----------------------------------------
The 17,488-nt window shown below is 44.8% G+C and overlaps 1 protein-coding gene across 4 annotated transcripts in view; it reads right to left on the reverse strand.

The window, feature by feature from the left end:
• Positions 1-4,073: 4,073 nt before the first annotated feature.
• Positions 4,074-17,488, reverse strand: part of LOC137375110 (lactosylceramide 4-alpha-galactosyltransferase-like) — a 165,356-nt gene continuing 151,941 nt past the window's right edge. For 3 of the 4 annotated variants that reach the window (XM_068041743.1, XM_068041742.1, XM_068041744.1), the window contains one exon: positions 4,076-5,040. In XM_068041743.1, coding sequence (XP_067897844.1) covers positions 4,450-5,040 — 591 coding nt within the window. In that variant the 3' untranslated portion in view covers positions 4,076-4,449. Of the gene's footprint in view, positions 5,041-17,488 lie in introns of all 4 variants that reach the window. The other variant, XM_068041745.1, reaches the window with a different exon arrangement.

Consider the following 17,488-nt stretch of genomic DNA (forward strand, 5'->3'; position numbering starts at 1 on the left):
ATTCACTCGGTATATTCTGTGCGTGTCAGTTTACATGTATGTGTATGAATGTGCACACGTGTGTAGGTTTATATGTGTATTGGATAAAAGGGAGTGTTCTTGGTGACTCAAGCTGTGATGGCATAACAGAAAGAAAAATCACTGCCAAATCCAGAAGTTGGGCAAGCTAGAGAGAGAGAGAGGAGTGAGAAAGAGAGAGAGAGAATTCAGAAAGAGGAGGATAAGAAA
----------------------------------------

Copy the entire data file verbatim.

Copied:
The 17,488-nt window shown below is 44.8% G+C and overlaps 1 protein-coding gene across 4 annotated transcripts in view; it reads right to left on the reverse strand.

The window, feature by feature from the left end:
• Positions 1-4,073: 4,073 nt before the first annotated feature.
• Positions 4,074-17,488, reverse strand: part of LOC137375110 (lactosylceramide 4-alpha-galactosyltransferase-like) — a 165,356-nt gene continuing 151,941 nt past the window's right edge. For 3 of the 4 annotated variants that reach the window (XM_068041743.1, XM_068041742.1, XM_068041744.1), the window contains one exon: positions 4,076-5,040. In XM_068041743.1, coding sequence (XP_067897844.1) covers positions 4,450-5,040 — 591 coding nt within the window. In that variant the 3' untranslated portion in view covers positions 4,076-4,449. Of the gene's footprint in view, positions 5,041-17,488 lie in introns of all 4 variants that reach the window. The other variant, XM_068041745.1, reaches the window with a different exon arrangement.

Consider the following 17,488-nt stretch of genomic DNA (forward strand, 5'->3'; position numbering starts at 1 on the left):
ATTCACTCGGTATATTCTGTGCGTGTCAGTTTACATGTATGTGTATGAATGTGCACACGTGTGTAGGTTTATATGTGTATTGGATAAAAGGGAGTGTTCTTGGTGACTCAAGCTGTGATGGCATAACAGAAAGAAAAATCACTGCCAAATCCAGAAGTTGGGCAAGCTAGAGAGAGAGAGAGGAGTGAGAAAGAGAGAGAGAGAATTCAGAAAGAGGAGGATAAGAAA